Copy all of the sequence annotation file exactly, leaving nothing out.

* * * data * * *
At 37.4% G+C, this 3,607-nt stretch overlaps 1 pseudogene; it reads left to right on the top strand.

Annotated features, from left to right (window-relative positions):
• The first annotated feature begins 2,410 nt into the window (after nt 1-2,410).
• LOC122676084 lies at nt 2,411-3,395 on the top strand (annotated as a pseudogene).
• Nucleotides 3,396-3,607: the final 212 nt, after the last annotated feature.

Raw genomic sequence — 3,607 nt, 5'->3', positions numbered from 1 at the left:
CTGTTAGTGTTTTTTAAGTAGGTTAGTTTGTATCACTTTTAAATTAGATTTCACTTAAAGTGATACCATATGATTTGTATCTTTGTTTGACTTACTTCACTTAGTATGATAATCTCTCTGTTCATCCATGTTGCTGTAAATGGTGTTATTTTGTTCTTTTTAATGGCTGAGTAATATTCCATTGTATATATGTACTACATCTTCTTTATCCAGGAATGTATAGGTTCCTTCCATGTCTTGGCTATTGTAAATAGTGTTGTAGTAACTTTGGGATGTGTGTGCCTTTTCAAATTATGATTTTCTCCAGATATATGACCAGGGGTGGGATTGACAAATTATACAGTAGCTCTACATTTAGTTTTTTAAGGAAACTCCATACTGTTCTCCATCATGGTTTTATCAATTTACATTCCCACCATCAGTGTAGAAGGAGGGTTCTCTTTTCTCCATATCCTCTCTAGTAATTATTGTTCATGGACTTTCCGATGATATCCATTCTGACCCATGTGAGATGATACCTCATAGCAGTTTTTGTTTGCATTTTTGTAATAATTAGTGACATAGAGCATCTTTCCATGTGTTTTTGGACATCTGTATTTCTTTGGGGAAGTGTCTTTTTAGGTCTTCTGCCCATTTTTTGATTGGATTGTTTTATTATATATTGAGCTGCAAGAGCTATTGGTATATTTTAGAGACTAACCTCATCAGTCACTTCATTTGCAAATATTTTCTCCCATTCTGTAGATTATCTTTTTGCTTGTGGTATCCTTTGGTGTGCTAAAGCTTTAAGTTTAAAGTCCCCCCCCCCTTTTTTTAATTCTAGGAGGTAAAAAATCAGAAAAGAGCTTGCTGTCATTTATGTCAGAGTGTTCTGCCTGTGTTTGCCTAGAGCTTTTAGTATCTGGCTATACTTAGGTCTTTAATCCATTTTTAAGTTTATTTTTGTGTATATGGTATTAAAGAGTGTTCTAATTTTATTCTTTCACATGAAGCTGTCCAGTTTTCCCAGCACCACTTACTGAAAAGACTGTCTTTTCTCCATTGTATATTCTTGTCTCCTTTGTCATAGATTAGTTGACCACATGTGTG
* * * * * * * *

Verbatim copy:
At 37.4% G+C, this 3,607-nt stretch overlaps 1 pseudogene; it reads left to right on the top strand.

Annotated features, from left to right (window-relative positions):
• The first annotated feature begins 2,410 nt into the window (after nt 1-2,410).
• LOC122676084 lies at nt 2,411-3,395 on the top strand (annotated as a pseudogene).
• Nucleotides 3,396-3,607: the final 212 nt, after the last annotated feature.

Raw genomic sequence — 3,607 nt, 5'->3', positions numbered from 1 at the left:
CTGTTAGTGTTTTTTAAGTAGGTTAGTTTGTATCACTTTTAAATTAGATTTCACTTAAAGTGATACCATATGATTTGTATCTTTGTTTGACTTACTTCACTTAGTATGATAATCTCTCTGTTCATCCATGTTGCTGTAAATGGTGTTATTTTGTTCTTTTTAATGGCTGAGTAATATTCCATTGTATATATGTACTACATCTTCTTTATCCAGGAATGTATAGGTTCCTTCCATGTCTTGGCTATTGTAAATAGTGTTGTAGTAACTTTGGGATGTGTGTGCCTTTTCAAATTATGATTTTCTCCAGATATATGACCAGGGGTGGGATTGACAAATTATACAGTAGCTCTACATTTAGTTTTTTAAGGAAACTCCATACTGTTCTCCATCATGGTTTTATCAATTTACATTCCCACCATCAGTGTAGAAGGAGGGTTCTCTTTTCTCCATATCCTCTCTAGTAATTATTGTTCATGGACTTTCCGATGATATCCATTCTGACCCATGTGAGATGATACCTCATAGCAGTTTTTGTTTGCATTTTTGTAATAATTAGTGACATAGAGCATCTTTCCATGTGTTTTTGGACATCTGTATTTCTTTGGGGAAGTGTCTTTTTAGGTCTTCTGCCCATTTTTTGATTGGATTGTTTTATTATATATTGAGCTGCAAGAGCTATTGGTATATTTTAGAGACTAACCTCATCAGTCACTTCATTTGCAAATATTTTCTCCCATTCTGTAGATTATCTTTTTGCTTGTGGTATCCTTTGGTGTGCTAAAGCTTTAAGTTTAAAGTCCCCCCCCCCTTTTTTTAATTCTAGGAGGTAAAAAATCAGAAAAGAGCTTGCTGTCATTTATGTCAGAGTGTTCTGCCTGTGTTTGCCTAGAGCTTTTAGTATCTGGCTATACTTAGGTCTTTAATCCATTTTTAAGTTTATTTTTGTGTATATGGTATTAAAGAGTGTTCTAATTTTATTCTTTCACATGAAGCTGTCCAGTTTTCCCAGCACCACTTACTGAAAAGACTGTCTTTTCTCCATTGTATATTCTTGTCTCCTTTGTCATAGATTAGTTGACCACATGTGTG